How to Teach Addition to Your Children
Nowadays, parents need to take mathematics home learning to the next level to keep their
children ahead of the game. Read on for more tips!
How to Teach Addition to Your Children
After learning how to count numbers, learning how to do addition is the next big mathematical step that every child should take.
Many parents have not figured out how to teach addition to their kids. They leave the bulk of
the work to teachers.
Well, we can’t really blame them! Just like teaching your baby to walk, the early phases of
teaching addition could be quite tricky.
If you want to learn how to teach addition to your kids, read on for a few step-by-step
strategies that’ll ease the process.
1.Ensure that they know how to count
Before you start to teach your child addition, you need to make sure they know how to count
numbers. If a child can’t count numbers—at least from 1 to 50—then teaching them addition
would be a waste of your time and theirs.
So, the first thing you should do is ask them to recite numbers. If they can recite numbers
successfully, then you’re good to go.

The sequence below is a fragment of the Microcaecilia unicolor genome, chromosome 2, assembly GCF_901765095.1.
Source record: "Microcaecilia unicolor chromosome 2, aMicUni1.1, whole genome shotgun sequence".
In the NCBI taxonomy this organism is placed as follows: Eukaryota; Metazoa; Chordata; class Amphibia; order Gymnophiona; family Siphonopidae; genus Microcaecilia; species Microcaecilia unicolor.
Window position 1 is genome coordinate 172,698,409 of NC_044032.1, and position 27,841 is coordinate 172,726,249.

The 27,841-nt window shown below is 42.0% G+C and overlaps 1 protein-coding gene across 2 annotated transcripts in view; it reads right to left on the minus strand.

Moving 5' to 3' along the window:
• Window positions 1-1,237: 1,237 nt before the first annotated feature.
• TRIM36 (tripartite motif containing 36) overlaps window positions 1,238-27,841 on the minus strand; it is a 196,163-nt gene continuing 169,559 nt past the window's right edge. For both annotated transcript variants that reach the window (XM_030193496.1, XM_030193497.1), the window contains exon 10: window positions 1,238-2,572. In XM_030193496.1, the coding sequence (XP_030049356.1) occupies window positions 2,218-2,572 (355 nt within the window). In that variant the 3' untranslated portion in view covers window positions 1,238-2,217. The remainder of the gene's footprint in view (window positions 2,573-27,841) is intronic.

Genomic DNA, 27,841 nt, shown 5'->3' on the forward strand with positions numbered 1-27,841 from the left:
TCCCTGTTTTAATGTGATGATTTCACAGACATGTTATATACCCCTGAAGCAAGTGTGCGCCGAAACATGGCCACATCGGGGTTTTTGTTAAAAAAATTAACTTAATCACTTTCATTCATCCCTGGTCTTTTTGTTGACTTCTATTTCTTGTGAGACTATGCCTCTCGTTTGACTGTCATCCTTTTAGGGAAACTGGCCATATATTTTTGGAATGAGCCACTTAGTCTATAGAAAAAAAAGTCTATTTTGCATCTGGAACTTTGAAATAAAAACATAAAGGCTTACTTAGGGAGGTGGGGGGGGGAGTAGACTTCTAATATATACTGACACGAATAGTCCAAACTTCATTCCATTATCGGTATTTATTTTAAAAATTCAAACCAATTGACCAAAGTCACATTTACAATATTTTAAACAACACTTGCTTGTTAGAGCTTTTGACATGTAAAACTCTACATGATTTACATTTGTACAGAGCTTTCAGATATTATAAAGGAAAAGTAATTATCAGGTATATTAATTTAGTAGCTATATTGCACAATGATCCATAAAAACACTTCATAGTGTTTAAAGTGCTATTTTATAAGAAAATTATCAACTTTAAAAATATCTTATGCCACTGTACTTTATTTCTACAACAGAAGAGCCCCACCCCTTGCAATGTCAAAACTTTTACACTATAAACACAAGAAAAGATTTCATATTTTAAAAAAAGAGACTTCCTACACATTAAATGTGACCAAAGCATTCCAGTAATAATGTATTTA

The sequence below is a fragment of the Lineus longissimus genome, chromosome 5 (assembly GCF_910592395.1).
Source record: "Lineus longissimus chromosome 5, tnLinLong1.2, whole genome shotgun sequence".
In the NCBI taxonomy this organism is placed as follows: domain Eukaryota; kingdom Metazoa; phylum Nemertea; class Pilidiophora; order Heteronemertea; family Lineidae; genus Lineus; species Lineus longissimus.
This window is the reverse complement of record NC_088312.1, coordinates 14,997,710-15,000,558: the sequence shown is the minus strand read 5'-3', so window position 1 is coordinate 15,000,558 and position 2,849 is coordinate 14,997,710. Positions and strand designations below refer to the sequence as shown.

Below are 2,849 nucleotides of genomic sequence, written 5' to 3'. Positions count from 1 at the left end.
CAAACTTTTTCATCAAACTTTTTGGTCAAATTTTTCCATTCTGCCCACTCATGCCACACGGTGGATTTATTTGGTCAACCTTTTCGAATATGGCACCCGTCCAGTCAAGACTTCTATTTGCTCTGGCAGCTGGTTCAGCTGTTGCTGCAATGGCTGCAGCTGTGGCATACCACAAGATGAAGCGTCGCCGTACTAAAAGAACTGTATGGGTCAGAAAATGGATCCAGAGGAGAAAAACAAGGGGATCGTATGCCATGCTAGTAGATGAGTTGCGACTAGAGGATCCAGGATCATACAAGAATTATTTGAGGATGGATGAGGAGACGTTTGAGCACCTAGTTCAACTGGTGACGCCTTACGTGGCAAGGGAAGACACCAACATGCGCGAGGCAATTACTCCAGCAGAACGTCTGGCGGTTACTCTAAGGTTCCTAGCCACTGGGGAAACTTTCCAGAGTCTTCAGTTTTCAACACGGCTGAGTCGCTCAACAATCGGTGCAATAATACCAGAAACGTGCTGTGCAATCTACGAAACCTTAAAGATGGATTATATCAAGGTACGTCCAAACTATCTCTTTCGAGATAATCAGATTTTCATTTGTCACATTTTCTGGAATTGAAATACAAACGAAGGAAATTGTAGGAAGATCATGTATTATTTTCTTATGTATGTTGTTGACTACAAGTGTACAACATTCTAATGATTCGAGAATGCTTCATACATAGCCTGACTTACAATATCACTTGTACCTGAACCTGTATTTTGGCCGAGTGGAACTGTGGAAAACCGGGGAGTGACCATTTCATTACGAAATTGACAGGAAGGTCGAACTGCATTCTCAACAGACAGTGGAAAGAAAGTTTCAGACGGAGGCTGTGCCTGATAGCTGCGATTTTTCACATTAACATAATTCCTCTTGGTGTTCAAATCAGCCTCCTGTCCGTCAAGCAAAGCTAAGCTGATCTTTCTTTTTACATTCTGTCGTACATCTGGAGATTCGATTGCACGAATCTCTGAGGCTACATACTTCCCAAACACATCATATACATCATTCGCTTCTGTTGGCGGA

2. Use Counting blocks and manipulators
To teach addition to your children, you will need some child learning materials like Lego bricks, beads, cheerios, counting sticks, and other manipulators. Research has shown that children
learn faster when you use these visual tools because they add an element of fun to learning.
- Give the child a small group of bricks (maybe 2), and bring another small group (say 3).
- Ask the child to count the number of bricks in each group.
- Add the two groups together, and make them count them altogether.
- Now explain to them like “We had 2 blocks; then we added 3 new blocks, and now we
have 5 blocks.”
- Repeat the process a few times, and allow them to practice it on their own while you
3. Teach them the doubles
An easy strategy to teach addition to your children is by teaching them the doubles. Research
has shown that when kids have basic math at their fingertips, they become capable of handling
more complex problems.
They should be able to memorize doubles without even thinking about it. Start from small
numbers and start going higher:
1 + 1 = 2
2 + 2 = 4
3 + 3 =6
4 + 4 = 8
5 + 5 = 10
Remember to use the counting sticks, bricks, and other visual aids to make it fun for your
Next, encourage them to memorize as many doubles as possible. It would also help if you make
them recite these doubles every day.
4. Near Doubles
As soon as the kids have the doubles at their fingertips, it is time to teach the addition of near
doubles. Near doubles are basically doubles plus or minus one or two.
Start small and go higher. For example:
2 + 3 = 5
4 + 5 = 9
6 + 7 = 13
8 + 9 = 15
Teaching near doubles is a great way of stimulating your child’s brain.
For instance, now your child knows that 2 + 2 = 4. If you ask them the sum of 2 + 3, they should
mentally calculate 2+2 to get 4, and then add 1 to get the answer 5.